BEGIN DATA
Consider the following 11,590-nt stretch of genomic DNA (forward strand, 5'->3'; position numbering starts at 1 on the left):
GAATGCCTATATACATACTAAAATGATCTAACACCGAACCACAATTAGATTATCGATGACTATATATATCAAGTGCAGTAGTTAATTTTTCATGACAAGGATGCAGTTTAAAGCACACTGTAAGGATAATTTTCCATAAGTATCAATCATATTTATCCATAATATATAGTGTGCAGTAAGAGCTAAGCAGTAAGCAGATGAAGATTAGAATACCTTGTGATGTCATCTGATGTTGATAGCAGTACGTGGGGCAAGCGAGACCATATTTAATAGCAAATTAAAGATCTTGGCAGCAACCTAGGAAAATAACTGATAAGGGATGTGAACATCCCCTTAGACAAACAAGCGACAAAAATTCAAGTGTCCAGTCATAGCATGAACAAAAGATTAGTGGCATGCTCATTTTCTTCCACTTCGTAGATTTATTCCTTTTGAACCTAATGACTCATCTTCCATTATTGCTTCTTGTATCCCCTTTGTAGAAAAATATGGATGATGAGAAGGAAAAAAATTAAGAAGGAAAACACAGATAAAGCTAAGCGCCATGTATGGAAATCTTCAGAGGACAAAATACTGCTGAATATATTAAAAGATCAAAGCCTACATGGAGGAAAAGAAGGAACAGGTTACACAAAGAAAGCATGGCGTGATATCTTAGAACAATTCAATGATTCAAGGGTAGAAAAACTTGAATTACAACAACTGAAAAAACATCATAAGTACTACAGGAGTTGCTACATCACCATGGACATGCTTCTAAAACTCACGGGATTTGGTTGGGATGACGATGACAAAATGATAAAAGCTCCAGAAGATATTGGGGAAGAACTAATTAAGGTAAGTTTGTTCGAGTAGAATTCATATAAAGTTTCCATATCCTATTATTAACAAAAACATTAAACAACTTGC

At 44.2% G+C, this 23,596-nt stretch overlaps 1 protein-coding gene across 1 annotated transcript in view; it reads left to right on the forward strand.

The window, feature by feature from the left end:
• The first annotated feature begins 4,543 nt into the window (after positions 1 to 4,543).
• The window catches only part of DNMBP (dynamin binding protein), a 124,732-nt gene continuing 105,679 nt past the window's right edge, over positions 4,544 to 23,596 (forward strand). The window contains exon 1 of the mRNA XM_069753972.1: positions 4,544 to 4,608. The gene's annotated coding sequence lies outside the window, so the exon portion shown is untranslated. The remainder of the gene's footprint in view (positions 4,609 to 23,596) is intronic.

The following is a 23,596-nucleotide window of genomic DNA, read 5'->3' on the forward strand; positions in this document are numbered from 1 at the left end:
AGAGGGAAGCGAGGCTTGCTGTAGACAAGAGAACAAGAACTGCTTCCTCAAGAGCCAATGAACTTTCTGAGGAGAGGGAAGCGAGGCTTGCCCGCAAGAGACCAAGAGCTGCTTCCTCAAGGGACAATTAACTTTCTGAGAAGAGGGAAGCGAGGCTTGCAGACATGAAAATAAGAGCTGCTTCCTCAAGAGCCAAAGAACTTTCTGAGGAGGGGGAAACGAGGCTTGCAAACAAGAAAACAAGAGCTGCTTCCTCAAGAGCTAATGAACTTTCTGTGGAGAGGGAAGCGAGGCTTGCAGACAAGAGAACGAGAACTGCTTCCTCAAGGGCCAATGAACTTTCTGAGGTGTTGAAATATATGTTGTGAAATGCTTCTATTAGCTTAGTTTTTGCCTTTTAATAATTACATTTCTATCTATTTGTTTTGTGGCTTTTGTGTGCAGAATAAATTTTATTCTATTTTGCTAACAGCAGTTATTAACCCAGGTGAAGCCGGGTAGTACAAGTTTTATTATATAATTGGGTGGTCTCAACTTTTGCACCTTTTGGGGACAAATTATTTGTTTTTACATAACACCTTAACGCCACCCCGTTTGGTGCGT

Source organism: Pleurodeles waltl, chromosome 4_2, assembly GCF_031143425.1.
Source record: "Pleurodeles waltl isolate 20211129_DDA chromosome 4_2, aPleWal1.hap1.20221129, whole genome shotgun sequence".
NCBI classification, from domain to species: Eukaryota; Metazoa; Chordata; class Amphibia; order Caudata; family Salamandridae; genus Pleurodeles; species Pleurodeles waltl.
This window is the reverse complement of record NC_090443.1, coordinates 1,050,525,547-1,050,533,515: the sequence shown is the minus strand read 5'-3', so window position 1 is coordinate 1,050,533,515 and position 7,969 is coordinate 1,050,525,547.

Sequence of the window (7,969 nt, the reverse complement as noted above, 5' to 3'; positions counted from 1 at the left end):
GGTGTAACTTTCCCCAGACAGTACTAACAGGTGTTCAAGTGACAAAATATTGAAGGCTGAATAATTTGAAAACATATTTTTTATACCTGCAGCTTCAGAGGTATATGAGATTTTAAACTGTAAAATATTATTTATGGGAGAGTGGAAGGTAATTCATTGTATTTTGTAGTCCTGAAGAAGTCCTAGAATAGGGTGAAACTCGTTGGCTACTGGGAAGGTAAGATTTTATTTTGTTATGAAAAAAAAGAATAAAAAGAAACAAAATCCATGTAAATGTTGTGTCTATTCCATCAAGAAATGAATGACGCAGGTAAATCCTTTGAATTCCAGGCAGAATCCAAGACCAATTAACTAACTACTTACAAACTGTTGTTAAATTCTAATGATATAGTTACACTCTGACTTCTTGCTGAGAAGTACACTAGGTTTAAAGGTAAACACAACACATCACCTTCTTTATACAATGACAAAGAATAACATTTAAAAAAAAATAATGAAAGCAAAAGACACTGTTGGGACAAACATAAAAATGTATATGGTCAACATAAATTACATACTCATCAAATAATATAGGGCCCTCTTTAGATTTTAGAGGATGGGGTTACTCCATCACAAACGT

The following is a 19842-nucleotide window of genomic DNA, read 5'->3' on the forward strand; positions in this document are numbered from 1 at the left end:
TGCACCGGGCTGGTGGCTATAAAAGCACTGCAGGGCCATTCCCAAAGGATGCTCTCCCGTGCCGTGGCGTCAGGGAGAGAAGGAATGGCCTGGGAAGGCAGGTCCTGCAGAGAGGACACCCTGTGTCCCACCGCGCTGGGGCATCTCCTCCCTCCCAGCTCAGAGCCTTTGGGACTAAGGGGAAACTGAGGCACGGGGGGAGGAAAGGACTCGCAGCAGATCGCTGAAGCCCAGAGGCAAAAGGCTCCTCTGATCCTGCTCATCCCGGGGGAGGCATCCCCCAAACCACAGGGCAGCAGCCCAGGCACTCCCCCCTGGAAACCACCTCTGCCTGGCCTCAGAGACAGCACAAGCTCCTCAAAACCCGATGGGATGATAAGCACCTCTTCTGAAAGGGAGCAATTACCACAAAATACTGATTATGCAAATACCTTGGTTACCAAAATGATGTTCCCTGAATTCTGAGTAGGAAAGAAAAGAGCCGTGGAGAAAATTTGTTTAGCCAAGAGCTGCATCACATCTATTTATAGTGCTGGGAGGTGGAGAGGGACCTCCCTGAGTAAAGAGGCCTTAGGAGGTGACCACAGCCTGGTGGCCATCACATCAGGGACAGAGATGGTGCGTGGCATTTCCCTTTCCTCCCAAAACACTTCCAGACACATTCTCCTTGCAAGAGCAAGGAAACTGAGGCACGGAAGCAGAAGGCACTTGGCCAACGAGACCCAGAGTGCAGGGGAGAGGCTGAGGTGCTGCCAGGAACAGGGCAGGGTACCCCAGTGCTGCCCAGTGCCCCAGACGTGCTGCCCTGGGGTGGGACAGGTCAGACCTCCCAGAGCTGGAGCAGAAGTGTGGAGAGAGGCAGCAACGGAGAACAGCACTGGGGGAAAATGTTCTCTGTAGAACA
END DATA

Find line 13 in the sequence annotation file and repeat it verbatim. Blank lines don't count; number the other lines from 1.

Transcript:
Sequence of the window (7,969 nt, the reverse complement as noted above, 5' to 3'; positions counted from 1 at the left end):